QC Fiction, which is an imprint of Quebec’s Baraka Books, has never shied away from producing some exceptional titles during its brief existence. I Never Talk About It is no exception, and is even a departure of sorts for them. This collection of 37 short stories (more akin to monologues than actual stories with dialogue, plot, etc) were originally written in French by two authors, Veronique Côté and Steve Gagnon. QC Fiction employed 37 different translators to produce this unique addition to a catalogue that has garnered much critical acclaim.
I Never Talk About It is an ambitious project from QC Fiction that warrants a spot on your “to-read” list.
In the book’s introduction, Peter McCambridge (editor at QC Fiction and the project’s mastermind) tells us the reason behind this book:
“Translations are the product of a set of translators with established routines and practices. With the same tics, favourite words and go-tos as the rest of us. But none of this is ever discussed. Readers are lucky to find the translator’s name on the book let alone learn anything about their approach to it or the questions that keep them up at night. What if? we thought. Let’s have each of the 37 stories translated by a different translator. By a translator with his or her unique approach. By a translator who then reveals a little of what they did and why at the end of each story.”
We may think that translation is as easy as going to a website and plugging in the text, but for conversations or, as in the case here, monologues, it is not so easy as that. As Mr McCambridge states, each translator (including himself) has a unique approach. Take, for instance, the comments of Daniel Grenier, author and translator:
“To translate in a language that is not your own is a destabilizing experience, it brings you back to the humbling feeling that’s such an important part of the job. English, under the easygoing appearance it presents to the world, is so subtle, so difficult, it’s as difficult and as hard as a diamond.”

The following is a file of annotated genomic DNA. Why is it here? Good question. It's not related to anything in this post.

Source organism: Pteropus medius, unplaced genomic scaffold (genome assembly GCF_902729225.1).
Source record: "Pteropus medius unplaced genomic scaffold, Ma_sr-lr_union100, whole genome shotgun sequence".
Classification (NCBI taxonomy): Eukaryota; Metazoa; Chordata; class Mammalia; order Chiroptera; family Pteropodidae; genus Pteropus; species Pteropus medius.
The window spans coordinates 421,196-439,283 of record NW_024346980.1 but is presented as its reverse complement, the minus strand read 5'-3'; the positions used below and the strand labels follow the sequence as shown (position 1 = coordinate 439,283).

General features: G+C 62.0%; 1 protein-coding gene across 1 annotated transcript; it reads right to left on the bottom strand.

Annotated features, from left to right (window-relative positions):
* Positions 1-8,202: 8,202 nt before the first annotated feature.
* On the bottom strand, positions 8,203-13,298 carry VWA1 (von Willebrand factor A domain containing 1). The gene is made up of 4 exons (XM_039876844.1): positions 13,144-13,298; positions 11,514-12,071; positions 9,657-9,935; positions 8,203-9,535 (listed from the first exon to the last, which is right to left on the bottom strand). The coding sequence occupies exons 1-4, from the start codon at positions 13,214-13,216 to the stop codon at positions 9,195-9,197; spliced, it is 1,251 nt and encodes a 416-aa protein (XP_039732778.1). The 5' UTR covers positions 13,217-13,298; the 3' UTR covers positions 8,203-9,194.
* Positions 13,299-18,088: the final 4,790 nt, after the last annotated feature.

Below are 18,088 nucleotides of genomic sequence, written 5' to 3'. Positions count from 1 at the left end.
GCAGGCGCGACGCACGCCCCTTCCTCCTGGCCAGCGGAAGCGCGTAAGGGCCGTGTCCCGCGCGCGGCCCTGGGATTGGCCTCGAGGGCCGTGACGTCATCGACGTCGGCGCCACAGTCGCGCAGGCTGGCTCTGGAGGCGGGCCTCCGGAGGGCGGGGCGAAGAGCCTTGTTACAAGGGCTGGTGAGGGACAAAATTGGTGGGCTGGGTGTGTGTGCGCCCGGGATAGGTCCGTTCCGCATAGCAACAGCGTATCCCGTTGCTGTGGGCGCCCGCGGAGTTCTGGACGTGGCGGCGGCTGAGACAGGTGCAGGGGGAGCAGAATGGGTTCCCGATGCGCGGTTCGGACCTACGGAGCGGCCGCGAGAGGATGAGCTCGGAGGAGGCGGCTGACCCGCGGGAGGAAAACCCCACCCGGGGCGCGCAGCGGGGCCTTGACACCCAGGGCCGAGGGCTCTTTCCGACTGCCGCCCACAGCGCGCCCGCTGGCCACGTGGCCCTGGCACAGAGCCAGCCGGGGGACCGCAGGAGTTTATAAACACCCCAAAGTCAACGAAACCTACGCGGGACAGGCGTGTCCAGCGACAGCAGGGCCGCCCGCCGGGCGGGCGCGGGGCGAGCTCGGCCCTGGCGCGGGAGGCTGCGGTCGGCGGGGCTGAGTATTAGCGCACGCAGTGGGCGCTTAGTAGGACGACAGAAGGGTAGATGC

A good part of the pleasure in reading I Never Talk About It is discovering a little about the translator and his or her comments at the end of each story. Some of them are native French speakers, others are native English speakers and all come from various backgrounds. Some are authors first, translators second. Others are professional translators, some have not even translated before now!
All of the stories are essentially monologues (and were originally written as such). One can readily imagine them being performed at an open mic night in a local establishment or on the small stage. Typically they are Gen X voices of angst, but any generation can find something here to take away. Not a few are manic, stream-of-consciousness thoughts about various subjects such as doing the dishes, trolls (the kind you collect), wearing sunglasses at night, being the only non-pregnant woman at a baby shower, and a crazy one about vacationing lovers getting continually interrupted by a tractor in the Pyrenees. You get the idea. There’s no holding back or shying away from any topic (and I do mean any!).
For me, I Never Talk About It is about coaxing the translators out of the shadows and giving them a space to showcase their talent and talk a bit about it at the same time. And the stories are just as fascinating to read as other titles in the QC Fiction catalogue, such as the myth-like Brothers and the darkly humorous The Unknown Huntsman. I Never Talk about It is yet another ambitious project from QC Fiction that warrants a spot on your “to-read” list. You’ll undoubtedly discover it will be some of the most stimulating, emotional and provocative reading that you’ll do this year.